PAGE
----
The Disaster Recovery Institute International trains and certifies professionals who’ve dealt with nearly every major catastrophe of the past few decades. The nonprofit has certified more than 13,000 people from 100 plus countries, who, between them, have helped respond to 9/11, Hurricane Katrina, and the 2011 Japanese tsunami, among other calamities.
The institute also works with many small businesses, providing training not just on the response to major disasters, but to unexpected business turbulences, such as an unforeseen merger. In almost every case, says Chloe Demrovsky, the DRI’s executive director, the details are unique but the approach is the same: to focus on the effects, and not the cause, of the problem.
“We don’t spend a lot of time focusing on the causes, because any number of things could go wrong and it’s hard to predict what that will be. But the effects of these causes are actually fairly similar,” Demrovsky tells Quartz. “Nobody expected planes flying into skyscrapers on 9/11 but they were preparing for other types of attacks—maybe bomb threats or natural disasters, hurricanes or tornadoes or something more obvious. What we do, in order to take an action-based approach, is we focus on the effects.”
This framework helps both political leaders and chief executives move past the paralyzing stage of worrying about what could go wrong, so that they can focus instead on what has gone wrong, and how to best address it.
DRI divides the effects of disasters into key categories. There are facility problems, for example, where a company or a government can’t reach a facility—whether it’s because the bridge leading to a factory ha been destroyed, or because everyone is being kept indoors. In such a disaster, you’d need to focus on figuring out how to deliver services without access to such facilities.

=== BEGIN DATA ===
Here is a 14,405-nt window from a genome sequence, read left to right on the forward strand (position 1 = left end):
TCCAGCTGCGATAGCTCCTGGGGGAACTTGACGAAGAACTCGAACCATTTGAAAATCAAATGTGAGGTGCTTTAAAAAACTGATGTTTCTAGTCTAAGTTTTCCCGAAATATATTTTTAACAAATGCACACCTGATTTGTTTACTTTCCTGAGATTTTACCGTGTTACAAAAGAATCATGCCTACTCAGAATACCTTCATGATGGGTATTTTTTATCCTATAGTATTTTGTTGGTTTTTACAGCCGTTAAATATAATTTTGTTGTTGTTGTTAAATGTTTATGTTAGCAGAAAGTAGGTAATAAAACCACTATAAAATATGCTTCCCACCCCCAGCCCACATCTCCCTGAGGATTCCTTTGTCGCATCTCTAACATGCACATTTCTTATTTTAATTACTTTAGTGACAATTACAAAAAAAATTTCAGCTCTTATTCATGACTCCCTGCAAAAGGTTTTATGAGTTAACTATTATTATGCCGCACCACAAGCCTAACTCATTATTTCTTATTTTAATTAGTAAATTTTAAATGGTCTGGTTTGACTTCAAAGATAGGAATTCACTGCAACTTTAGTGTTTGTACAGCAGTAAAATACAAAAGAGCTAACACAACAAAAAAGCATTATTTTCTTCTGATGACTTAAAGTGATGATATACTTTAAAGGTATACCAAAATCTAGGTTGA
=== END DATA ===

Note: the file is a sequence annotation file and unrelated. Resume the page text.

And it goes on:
Then there are operational problems—where a supplier has been destroyed, or a technical glitch has prevented a company or government from accessing needed information, or a key player (a CEO, a senior official) is incapacitated by health issues.
And finally there are organizational problem, where the chain of command goes awry.
These categories apply to both major events—the Japanese tsunami, for example, led to operational problems worldwide—and more mundane occurrences, such as a minor fire in 2000 at a chip-manufacturing plant that supplied to both Nokia and Ericsson. Though operations were expected to return to normal in a week, Nokia took early action to rectify the disturbance and flourished. Ericsson ended up suffering long-term effects, and struggled for years afterward.
Though Ericsson’s woes wouldn’t compare to the scale of devastation from major disasters, a company that’s adequately prepared to deal with business failings can be a huge asset to a government, and the public, in times of crisis.
“If the private sector is more prepared, good at working with the government, and can recover their own businesses faster, that can allow public sector resources to focus on the vulnerable who really need their help and attention,” says Demrovsky.
So in a natural-disaster scenario, if Walmart can stay open and keep its shelves stocked with groceries, the government doesn’t have to go into the business of feeding people.
Ultimately, there’s no single, clear-cut plan that can apply to every situation. But Demrovsky says that’s not the point anyway. Plans are forgotten, or go out of date quickly. Instead, it’s important to prioritize dealing with unforeseen events, and especially the effects of these events—because in both business and in life, the course rarely runs smooth, and it’s always best to prepare for the worst.